Monday, April 10, 2023
Undocumented Workers in the Caregiving World
Los Angeles Times journalist Steve Lopez has been writing recently on the financial costs of long-term care, whether in the home or a "senior living" setting. It is part of his series of "Golden State" columns on California's aging population. Today, however, he has reversed the lens, and talks about the impact of the need for care on low-wage workers. He writes:
I’ve been in homes where the caregivers are U.S. citizens with decent wages and benefits, and I’ve been in homes where the workers are undocumented and paid less than the minimum wage ($16.04 an hour in the city of Los Angeles) in cash. It’s a wink-and-nod system, much like farm labor, in which cheap labor is prized over any other consideration.
“It’s very much a legacy of slavery and a history in this country of not valuing the work done by … people of color,” said attorney Yvonne Medrano, who heads the employee rights program at Bet Tzedek Legal Services.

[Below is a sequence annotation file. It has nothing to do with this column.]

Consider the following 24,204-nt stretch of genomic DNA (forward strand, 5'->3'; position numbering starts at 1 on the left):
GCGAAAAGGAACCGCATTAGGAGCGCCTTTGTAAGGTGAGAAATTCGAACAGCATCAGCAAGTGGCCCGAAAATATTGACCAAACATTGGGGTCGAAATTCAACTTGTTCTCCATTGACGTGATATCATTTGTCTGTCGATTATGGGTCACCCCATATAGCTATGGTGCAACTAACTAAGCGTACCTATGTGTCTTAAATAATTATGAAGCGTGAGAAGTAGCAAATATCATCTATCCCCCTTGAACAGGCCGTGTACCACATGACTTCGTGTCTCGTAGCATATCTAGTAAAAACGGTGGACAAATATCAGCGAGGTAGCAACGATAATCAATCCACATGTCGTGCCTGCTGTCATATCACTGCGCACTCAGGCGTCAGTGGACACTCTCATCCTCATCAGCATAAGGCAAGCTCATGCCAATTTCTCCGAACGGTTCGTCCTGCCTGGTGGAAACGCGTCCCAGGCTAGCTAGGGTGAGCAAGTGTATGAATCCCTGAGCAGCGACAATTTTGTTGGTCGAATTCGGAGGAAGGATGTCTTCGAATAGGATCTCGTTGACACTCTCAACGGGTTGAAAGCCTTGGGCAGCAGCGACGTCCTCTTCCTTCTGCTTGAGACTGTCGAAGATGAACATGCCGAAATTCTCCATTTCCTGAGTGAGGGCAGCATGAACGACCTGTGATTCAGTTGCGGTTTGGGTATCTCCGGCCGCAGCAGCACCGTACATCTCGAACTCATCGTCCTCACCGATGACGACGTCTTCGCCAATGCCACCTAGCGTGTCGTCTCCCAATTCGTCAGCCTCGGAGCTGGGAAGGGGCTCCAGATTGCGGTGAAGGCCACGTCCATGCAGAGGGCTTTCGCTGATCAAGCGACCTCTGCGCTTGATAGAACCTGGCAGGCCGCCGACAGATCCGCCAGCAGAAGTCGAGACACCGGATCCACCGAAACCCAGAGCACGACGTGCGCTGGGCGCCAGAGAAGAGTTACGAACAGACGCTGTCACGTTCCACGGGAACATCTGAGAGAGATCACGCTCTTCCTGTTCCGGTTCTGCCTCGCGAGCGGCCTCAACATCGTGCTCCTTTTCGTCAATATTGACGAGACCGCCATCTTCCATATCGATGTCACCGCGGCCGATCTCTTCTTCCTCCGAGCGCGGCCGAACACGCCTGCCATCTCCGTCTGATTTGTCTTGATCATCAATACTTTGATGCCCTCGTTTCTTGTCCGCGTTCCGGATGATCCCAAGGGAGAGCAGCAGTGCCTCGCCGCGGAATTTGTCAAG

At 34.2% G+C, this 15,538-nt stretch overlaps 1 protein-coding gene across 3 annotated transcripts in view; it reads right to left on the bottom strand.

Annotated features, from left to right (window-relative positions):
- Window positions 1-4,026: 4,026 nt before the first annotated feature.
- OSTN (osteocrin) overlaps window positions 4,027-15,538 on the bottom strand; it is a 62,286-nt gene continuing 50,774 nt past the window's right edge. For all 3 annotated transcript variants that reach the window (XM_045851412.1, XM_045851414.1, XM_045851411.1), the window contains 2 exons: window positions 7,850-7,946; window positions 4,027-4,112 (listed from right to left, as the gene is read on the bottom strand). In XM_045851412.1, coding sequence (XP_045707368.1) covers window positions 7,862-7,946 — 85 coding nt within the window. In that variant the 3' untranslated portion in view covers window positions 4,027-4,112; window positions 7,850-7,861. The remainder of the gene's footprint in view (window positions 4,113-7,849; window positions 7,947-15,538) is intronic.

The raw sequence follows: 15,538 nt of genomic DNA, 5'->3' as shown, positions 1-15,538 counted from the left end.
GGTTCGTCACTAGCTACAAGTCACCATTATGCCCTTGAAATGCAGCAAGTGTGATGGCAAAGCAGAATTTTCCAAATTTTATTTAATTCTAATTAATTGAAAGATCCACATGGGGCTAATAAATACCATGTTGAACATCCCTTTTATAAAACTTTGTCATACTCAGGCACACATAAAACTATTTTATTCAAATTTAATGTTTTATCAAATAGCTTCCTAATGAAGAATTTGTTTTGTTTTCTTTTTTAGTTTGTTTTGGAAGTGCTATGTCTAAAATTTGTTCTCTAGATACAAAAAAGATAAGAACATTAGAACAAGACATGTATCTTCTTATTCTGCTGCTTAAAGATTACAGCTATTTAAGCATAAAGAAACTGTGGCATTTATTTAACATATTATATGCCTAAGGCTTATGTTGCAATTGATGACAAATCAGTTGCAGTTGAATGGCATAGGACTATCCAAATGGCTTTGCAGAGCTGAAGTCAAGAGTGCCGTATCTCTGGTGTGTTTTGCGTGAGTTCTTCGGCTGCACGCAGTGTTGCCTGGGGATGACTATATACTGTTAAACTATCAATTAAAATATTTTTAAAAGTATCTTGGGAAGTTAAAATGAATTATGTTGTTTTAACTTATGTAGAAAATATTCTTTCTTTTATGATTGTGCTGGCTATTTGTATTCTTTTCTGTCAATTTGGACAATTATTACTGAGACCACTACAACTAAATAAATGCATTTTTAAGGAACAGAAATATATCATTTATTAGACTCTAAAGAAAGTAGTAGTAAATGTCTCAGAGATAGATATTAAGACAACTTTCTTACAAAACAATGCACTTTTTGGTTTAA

Several weeks ago I reached out to the the Pilipino Workers Center, a Los Angeles nonprofit that has been educating domestic workers on their rights and leading a fight against a system in which labor laws are often ignored and workers — many of them old enough to be receiving elder care themselves — are cheated and exploited.
Aquilina Soriano Versoza, the center’s director, said research indicates a majority of clients appreciate the care they get and would be willing to pay more for it, but many can’t afford to.
For a more complete picture, read They Take Care of Aging Adults, Live in Cramped Quarters, and Make Less than MInimum Wage from the Los Angeles Times.